December 2, 2023

Health Insurance

Follow Your Health Insurance

Commentary: Why this Seattle startup had to mess with Texas over healthcare

Glowforge CEO Dan Shapiro. (Glowforge Photo)

Editor’s note: This guest post was written by Glowforge CEO Dan Shapiro. Other companies such as Yelp, Salesforce, and Citigroup are also covering similar expenses in response to new abortion laws.

When I started Glowforge, I knew I’d learn a lot about lasers, but I never expected that I’d be researching state laws on abortion and trans healthcare.

Here we are, though.

Glowforge, like any respectable company, promises its employees healthcare with their jobs. Now, some states have outlawed providing that healthcare on their soil. So we’re going to do the only decent thing we can do: flying our people to safety so they can get the care they were promised. 

As of today, if you work at Glowforge and live in a state where abortion or gender-affirming care is banned, we will pay for your travel expenses to help you get that care in another state. Same goes for your family members.

And if you or your family member have an ongoing need for gender-affirming care (such as hormone therapy), but cannot legally receive it in your state, we will pay for you to relocate to another state where that healthcare is legal and available.

America is odd. As an artifact of World War Two, healthcare is mostly provided by employers. That means companies like Glowforge spend huge amounts of time and money planning for healthcare. It also means that as CEO, I’m charged not just with making 3D laser printers, but also with making healthcare decisions that impact our 200 employees.

“We cannot let state borders, posturing politicians, or the cost of an airplane ticket get in the way of that promise.”

(If you’re thinking about starting a company yourself, get ready to learn about reimbursement rates. Young Me would be disappointed to discover that Old Me knows more about out-of-network coinsurance than faster-than-light spaceships.)

We did the work, and our insurance is excellent. You don’t have to take my word for it — in 2015, we decided to publish insurance details our website. This saves job applicants the horror of having to ask a recruiter if their medical conditions are covered which, believe it or not, is what most companies do. But we’re proud of the insurance we provide, and we believe candidates should know about insurance before they interview.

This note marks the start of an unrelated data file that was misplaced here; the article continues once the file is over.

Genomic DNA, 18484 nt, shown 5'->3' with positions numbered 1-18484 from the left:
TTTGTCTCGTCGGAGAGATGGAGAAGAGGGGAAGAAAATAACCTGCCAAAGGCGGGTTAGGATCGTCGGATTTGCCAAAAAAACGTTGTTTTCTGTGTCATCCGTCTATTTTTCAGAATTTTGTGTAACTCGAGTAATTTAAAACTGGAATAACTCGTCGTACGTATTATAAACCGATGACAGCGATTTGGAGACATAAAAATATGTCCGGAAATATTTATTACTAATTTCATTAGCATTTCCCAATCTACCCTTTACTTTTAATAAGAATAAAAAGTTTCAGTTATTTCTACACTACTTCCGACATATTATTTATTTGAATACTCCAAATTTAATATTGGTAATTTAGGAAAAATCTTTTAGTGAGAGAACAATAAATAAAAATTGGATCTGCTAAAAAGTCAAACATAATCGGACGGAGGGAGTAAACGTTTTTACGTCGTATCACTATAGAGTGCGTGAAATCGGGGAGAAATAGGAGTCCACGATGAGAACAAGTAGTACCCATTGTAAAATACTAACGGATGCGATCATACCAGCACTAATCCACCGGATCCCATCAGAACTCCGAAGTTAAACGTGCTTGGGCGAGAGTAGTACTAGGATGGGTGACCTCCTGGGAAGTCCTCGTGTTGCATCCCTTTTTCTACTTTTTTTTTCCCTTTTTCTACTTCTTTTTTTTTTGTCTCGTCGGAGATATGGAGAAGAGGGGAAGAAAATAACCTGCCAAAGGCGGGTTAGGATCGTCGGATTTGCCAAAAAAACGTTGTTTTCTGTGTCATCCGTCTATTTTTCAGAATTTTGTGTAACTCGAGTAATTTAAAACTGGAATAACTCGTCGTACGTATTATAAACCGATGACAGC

Since we publish our insurance, employees choose our company specifically because of the benefits we provide. 

But as I write this today, states are making it illegal for us to provide the very services we promised. Dozens of states are moving to restrict or ban abortion. And many of those same states are now trying to criminalize gender-affirming healthcare for trans people

Since 2020, we’ve become a remote-first company. We’ve hired people in Texas and Oklahoma and Florida. We’ve promised them all equitable and fair healthcare, and now it falls to us to provide it. We cannot let state borders, posturing politicians, or the cost of an airplane ticket get in the way of that promise.

And as a side note — isn’t it strange that the governors who are loudest about making their states “business-friendly” are the ones making it harder for us to run our businesses?  Texas Gov. Greg Abbott said, in effect, “we’ve decided to overrule the benefits plan you bought for your employees, and by the way, you’re going to need a new HR program tomorrow.”

This wasn’t a small project for us — our legal and HR team worked for two days around the clock to figure out what to do about it. How can we make sure our employees are safe? How can we fulfill our legal and moral obligations to every person on our team? How the heck do you categorize the expense of reimbursement for out-of-state healthcare travel without making the IRS angry?

And now we’ve got our plan. We checked it with the lawyers. We’re ready to take care of our people.

Want to take a shortcut? You got it. You can copy our homework. Email me at [email protected] and I’ll share with you our policy, so you can adopt it at your company, too. We may be among the first to do this, but I hope that soon we’ll be in lots of good company — like yours.